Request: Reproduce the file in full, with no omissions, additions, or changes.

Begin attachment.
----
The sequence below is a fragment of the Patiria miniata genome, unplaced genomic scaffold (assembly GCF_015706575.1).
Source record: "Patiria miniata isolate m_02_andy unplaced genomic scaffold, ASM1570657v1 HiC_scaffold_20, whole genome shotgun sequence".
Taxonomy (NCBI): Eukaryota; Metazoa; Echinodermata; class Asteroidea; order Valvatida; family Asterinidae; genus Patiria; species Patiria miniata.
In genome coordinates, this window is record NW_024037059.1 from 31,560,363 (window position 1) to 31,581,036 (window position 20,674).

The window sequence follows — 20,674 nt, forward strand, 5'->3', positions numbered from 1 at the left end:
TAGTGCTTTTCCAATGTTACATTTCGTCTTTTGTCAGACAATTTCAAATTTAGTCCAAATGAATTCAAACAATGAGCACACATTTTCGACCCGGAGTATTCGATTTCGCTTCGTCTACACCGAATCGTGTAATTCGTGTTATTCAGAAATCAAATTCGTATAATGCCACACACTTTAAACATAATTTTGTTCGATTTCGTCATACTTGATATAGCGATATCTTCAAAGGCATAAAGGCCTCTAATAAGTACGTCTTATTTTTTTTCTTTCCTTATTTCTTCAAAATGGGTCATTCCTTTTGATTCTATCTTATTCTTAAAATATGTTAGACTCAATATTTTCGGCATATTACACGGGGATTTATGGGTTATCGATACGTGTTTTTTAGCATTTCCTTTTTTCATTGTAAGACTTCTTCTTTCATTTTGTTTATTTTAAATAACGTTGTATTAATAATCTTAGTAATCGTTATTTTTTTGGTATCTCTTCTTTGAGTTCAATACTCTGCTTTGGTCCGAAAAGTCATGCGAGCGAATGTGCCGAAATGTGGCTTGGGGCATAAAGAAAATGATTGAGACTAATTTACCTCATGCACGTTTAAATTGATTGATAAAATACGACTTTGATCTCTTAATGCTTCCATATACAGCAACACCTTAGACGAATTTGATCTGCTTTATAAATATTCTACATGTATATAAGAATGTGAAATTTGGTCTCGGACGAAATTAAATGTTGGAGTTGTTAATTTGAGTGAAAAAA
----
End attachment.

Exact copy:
The sequence below is a fragment of the Patiria miniata genome, unplaced genomic scaffold (assembly GCF_015706575.1).
Source record: "Patiria miniata isolate m_02_andy unplaced genomic scaffold, ASM1570657v1 HiC_scaffold_20, whole genome shotgun sequence".
Taxonomy (NCBI): Eukaryota; Metazoa; Echinodermata; class Asteroidea; order Valvatida; family Asterinidae; genus Patiria; species Patiria miniata.
In genome coordinates, this window is record NW_024037059.1 from 31,560,363 (window position 1) to 31,581,036 (window position 20,674).

The window sequence follows — 20,674 nt, forward strand, 5'->3', positions numbered from 1 at the left end:
TAGTGCTTTTCCAATGTTACATTTCGTCTTTTGTCAGACAATTTCAAATTTAGTCCAAATGAATTCAAACAATGAGCACACATTTTCGACCCGGAGTATTCGATTTCGCTTCGTCTACACCGAATCGTGTAATTCGTGTTATTCAGAAATCAAATTCGTATAATGCCACACACTTTAAACATAATTTTGTTCGATTTCGTCATACTTGATATAGCGATATCTTCAAAGGCATAAAGGCCTCTAATAAGTACGTCTTATTTTTTTTCTTTCCTTATTTCTTCAAAATGGGTCATTCCTTTTGATTCTATCTTATTCTTAAAATATGTTAGACTCAATATTTTCGGCATATTACACGGGGATTTATGGGTTATCGATACGTGTTTTTTAGCATTTCCTTTTTTCATTGTAAGACTTCTTCTTTCATTTTGTTTATTTTAAATAACGTTGTATTAATAATCTTAGTAATCGTTATTTTTTTGGTATCTCTTCTTTGAGTTCAATACTCTGCTTTGGTCCGAAAAGTCATGCGAGCGAATGTGCCGAAATGTGGCTTGGGGCATAAAGAAAATGATTGAGACTAATTTACCTCATGCACGTTTAAATTGATTGATAAAATACGACTTTGATCTCTTAATGCTTCCATATACAGCAACACCTTAGACGAATTTGATCTGCTTTATAAATATTCTACATGTATATAAGAATGTGAAATTTGGTCTCGGACGAAATTAAATGTTGGAGTTGTTAATTTGAGTGAAAAAA